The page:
(Bloomberg Opinion) — The benchmark S&P 500 Index’s recent rebound has brought it more than halfway back from its 2022 low point in mid-June, which is an encouraging sign for many investors. It’s certainly one of the most statistically reliable signals in the stock market. But does that mean it’s safe to get back into stocks?
Since 1926, stocks have recovered more than half of a 10% or larger decline 79 times and only once, in March 1930, did the market reach a new low before setting a new all-time peak. Moreover, the average return in the month after the 50% point is reached is 2.7%, better than the 0.9% average for all months. The year after averages 16.0% versus 12.7% for all years. Volatility is lower than average after the 50% point as well.
Remember that past performance is not indicative of future results. And we know the stock market is pretty close to a random walk, so making investment decisions based on patterns in charts is a risky game. On the other hand, strong statistical patterns in securities returns are the main way we learn about markets. And we can tell a plausible story about this pattern. Something bad happens and stocks fall. The drop scares a lot of people who flee the market. It exposes weak hands who are forced to sell, or even to go bankrupt and dump their assets. Few new investors are brave enough to buy stocks. For these reasons stocks fall more than the fundamental news justifies and stay down longer.
By the time the accumulation of good news has erased half the losses, laboring under the drag of investor pessimism, we’ve likely put the bad behind us and are on a new upswing. But prices are still lower than they should be due to fearful investors. We can expect the old investors will start returning to stocks, new investors will enter and optimists will increase their leverage. As the headwind changes to a tailwind, stocks should do better than average for a while. The bravest investors “buy when there is blood in the streets.” This is not quite so bold: “Buy when half the blood has washed away, but the most people are still cowering at home.” If you wait until the streets are scrubbed clean, you have to expect to pay top dollar.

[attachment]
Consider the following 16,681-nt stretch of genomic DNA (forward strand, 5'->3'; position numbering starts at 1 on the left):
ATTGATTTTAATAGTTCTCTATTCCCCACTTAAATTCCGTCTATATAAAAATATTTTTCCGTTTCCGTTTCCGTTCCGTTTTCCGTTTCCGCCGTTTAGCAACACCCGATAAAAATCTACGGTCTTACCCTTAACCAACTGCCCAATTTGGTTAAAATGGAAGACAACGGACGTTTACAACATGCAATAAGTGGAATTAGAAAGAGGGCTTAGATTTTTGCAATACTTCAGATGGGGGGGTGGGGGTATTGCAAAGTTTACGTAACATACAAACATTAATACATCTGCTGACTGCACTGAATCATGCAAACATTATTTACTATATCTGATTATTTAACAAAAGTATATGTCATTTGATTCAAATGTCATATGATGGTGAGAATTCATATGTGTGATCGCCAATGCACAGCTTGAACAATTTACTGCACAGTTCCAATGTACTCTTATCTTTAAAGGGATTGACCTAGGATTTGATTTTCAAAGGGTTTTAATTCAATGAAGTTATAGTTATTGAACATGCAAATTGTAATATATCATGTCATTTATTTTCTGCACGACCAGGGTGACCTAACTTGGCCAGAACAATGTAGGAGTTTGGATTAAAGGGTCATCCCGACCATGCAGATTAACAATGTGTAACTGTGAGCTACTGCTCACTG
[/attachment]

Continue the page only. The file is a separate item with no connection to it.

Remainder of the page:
We can get a more precise picture by looking at the performance of equity factors the previous 79 times the market made it halfway back from a 10% or greater decline. The oldest and best-documented equity factor is size, with small stocks having outperformed large stocks by about 1.5% per year on a risk-adjusted basis. This is generally seen as a reward for seeking out more obscure, less liquid securities with less information available and sparser analyst coverage, some of which are too small for big institutions to bother with. In the month following 50% recoveries, small stocks have beaten large ones by 1.9%, and over the year following by 3.6%, both figures much larger than the normal 0.1% to 1.5% outperformance.
Another popular factor is value, or stocks with low prices relative to fundamental measures such as book value. Picking value stocks generally rewards investors with a 4.3% annual advantage over higher-priced stocks. Value does about average in the month after a 50% recovery, a 0.4% advantage versus 0.5% over all months, but disappears in the year after a recovery, providing a 0.1% advantage versus an average 4.3% over all months. So, the halfway point of the recovery is too late to beat the value investors as all the Warren Buffetts have already bought up all the great values. You have to go to the smaller and more obscure stocks for maximum exploitation of the situation.
How about the momentum factor? This consists of buying stocks that are going up and shorting stocks that are going down. Momentum is actually a negative after 50% recoveries. It costs you 1.9% in the month after a 50% recovery and 0.3% in the year after, versus average gains of 0.6% per month and 7.2% per year in normal times. Getting in because the market’s going up is a momentum play in timing, but history argues you should not double up by picking the stocks going up the fastest. Look instead to anti-momentum stock selection, buying the stocks that are still going down, or at least have not gone up as much as the others.
None of this is investment advice. Buy your own stocks — or not — for your own reasons, and take your gains or losses as they come. But when commonsense stories are consistent with statistical patterns in the past, perhaps you can invest with slightly more confidence than usual.
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Aaron Brown at [email protected]